Conrad and Frankline, you have come a long way, in every sense of the word. When I first discussed with Bishop Agapitus the possibility of sending seminarians here, we agreed that it would be best to choose men who were already committed to the journey; and I don’t just mean the journey to Ireland, but the journey of discipleship. There is an old Irish saying that goes as follows: “To go to Rome, is much of trouble; little of profit. The king whom you seek here; unless you bring him with you, you will not find!” The same could be said of coming to Ireland. It wasn’t about finding a place to go; it was about widening the space of your tent. Staying at home might have been easier. Sometimes, however, it is only when you step away from your own place for a while that you come to understand it better, and to understand your own place in it.
Your faith will always be rooted in the Church of Kumba and it is something for which you should regularly give thanks to God. Today, by virtue of your ordination as deacons and your promise of obedience, you will be formally incardinated in your home Diocese. The word “incardination”, as you know, literally means hinged-on. Today also, like the Magi, with a mixture of humility and joyfulness, you bring your gifts and lay them before the Lord, for Him to use, as He sees fit.
Your mission – and indeed the mission of every baptised person here today – is to “go make disciples”. As deacons, you will carry out that mission in a particular way through your service at the table of God’s Word, at the table of the Body and Blood of the Lord and at the table of Charity and Justice. Keep in mind that, while your diaconate is described as transitional – because you are destined for ordination to the priesthood – there is nothing transitional about the call to serve.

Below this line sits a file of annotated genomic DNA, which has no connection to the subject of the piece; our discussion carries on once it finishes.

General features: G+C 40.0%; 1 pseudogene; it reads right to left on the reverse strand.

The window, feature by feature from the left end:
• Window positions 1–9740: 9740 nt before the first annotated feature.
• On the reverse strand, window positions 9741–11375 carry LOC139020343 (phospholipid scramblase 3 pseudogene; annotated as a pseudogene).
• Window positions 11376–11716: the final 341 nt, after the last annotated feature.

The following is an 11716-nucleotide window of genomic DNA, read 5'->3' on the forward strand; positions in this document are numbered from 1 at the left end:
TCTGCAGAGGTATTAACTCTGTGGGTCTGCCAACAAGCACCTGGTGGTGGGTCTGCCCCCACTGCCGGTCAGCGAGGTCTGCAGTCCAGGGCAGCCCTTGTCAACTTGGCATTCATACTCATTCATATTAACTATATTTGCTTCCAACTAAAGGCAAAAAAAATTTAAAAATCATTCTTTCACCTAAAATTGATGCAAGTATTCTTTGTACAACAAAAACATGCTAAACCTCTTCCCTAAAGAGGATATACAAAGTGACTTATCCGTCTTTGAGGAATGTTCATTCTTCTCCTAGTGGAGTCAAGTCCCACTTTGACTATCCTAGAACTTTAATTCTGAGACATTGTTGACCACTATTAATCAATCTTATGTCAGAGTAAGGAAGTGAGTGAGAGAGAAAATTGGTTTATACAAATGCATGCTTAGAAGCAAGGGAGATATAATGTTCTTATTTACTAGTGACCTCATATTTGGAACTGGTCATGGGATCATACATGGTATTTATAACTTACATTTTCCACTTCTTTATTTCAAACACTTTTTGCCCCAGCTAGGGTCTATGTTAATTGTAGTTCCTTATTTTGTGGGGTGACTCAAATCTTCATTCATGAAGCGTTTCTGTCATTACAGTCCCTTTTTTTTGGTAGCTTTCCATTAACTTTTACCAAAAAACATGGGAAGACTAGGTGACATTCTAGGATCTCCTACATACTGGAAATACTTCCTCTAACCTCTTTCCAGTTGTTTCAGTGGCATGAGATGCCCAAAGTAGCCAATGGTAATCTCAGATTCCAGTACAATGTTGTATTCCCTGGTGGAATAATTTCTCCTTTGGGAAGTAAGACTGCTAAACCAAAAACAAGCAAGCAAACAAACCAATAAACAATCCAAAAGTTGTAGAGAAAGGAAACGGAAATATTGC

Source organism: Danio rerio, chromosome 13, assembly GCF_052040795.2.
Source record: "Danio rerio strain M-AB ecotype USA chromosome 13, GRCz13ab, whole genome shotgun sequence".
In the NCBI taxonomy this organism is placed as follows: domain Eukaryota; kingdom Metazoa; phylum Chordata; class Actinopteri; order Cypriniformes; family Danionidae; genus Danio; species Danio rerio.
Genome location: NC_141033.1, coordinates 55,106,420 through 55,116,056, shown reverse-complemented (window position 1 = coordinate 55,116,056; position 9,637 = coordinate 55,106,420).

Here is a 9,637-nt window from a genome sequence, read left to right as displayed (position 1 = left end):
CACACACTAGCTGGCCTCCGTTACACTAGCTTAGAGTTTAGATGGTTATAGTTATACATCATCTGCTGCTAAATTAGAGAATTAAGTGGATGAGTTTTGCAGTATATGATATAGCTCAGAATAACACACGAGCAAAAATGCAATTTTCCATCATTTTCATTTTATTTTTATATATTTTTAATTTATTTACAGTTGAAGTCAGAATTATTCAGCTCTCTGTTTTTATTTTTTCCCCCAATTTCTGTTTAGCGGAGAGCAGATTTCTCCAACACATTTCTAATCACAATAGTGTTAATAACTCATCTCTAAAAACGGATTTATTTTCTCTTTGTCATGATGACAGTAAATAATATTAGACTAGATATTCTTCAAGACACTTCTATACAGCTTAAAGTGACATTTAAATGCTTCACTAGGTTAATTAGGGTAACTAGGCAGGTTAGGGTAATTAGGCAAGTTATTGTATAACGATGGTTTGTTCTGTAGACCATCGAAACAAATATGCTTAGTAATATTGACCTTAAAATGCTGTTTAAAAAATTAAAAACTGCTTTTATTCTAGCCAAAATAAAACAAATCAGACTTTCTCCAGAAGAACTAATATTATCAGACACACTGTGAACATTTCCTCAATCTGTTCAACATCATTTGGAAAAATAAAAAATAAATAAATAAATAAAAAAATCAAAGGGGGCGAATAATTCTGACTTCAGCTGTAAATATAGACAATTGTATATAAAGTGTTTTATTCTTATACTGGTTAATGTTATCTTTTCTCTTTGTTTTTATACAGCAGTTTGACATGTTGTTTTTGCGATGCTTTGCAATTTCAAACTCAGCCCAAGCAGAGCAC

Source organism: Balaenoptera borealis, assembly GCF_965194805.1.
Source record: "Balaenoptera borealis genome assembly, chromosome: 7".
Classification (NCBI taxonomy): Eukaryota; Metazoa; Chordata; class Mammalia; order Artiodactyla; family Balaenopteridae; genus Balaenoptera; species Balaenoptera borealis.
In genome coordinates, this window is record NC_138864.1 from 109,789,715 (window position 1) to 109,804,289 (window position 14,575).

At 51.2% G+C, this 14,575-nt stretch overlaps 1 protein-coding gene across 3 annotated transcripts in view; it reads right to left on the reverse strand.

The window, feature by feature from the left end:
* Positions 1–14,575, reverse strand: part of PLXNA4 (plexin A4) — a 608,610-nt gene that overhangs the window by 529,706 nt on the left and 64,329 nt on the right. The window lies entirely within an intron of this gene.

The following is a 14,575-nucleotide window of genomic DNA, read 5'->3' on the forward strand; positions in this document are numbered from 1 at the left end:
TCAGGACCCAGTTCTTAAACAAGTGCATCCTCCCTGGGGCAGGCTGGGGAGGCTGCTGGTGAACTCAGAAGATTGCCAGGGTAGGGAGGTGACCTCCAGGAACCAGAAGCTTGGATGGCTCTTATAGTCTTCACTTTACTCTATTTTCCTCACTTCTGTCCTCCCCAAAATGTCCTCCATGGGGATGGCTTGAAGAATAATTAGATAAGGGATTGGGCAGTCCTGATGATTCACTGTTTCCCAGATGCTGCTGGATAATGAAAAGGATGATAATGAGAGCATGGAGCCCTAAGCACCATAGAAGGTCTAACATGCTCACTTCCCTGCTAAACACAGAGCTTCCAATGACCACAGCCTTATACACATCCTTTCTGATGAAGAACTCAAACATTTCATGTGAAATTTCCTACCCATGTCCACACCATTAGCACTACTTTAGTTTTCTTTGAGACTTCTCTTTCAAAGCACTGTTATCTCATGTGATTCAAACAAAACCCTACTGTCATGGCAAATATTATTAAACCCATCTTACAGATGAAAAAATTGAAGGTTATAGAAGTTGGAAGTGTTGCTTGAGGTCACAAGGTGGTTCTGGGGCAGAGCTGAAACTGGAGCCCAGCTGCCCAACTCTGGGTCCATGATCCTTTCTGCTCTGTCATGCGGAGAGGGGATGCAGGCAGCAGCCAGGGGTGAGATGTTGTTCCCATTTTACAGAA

Like the Magi, you are not called to travel alone. As ordained ministers, the whole meaning of your life is summed up in the word ‘communion’. You will not build up the body of Christ, either by sitting in your house, or by running around doing everything yourself. You have many gifts, but no priest or deacon has all the gifts that are required. So focus on walking with people and, whenever possible, helping them – women and men, young and old – to bring out the gifts that God has given them. When it comes to understanding what it really means to be a deacon or a priest, you will often find that some of your parishioners will be your best teachers.
Like the Magi, from time to time, you will encounter people who don’t understand why you seek Jesus, or why you want to give your life in service. It may be good to listen to them and engage in dialogue with them, but you don’t have to agree with everyone, either out of politeness or political correctness. Sometimes, like the Magi, you may have to look for a ‘different way’. I am quite certain, however, that your regular encounter with Christ will continue to transform your lives and bring you safely to your destination.
- This Mass of Ordination to the Diaconate was celebrated by Bishop Doran at 12.30pm on 6 January 2023, the Solemnity of the Epiphany, in the Cathedral of the Immaculate Conception, Sligo. The congregation included two priests of the Diocese of Kumba who represented Bishop Agapitus Nfon, Fathers Evaristus Nkede and Willibrord Sakwe. Both priests currently minister in the Diocese of Elphin.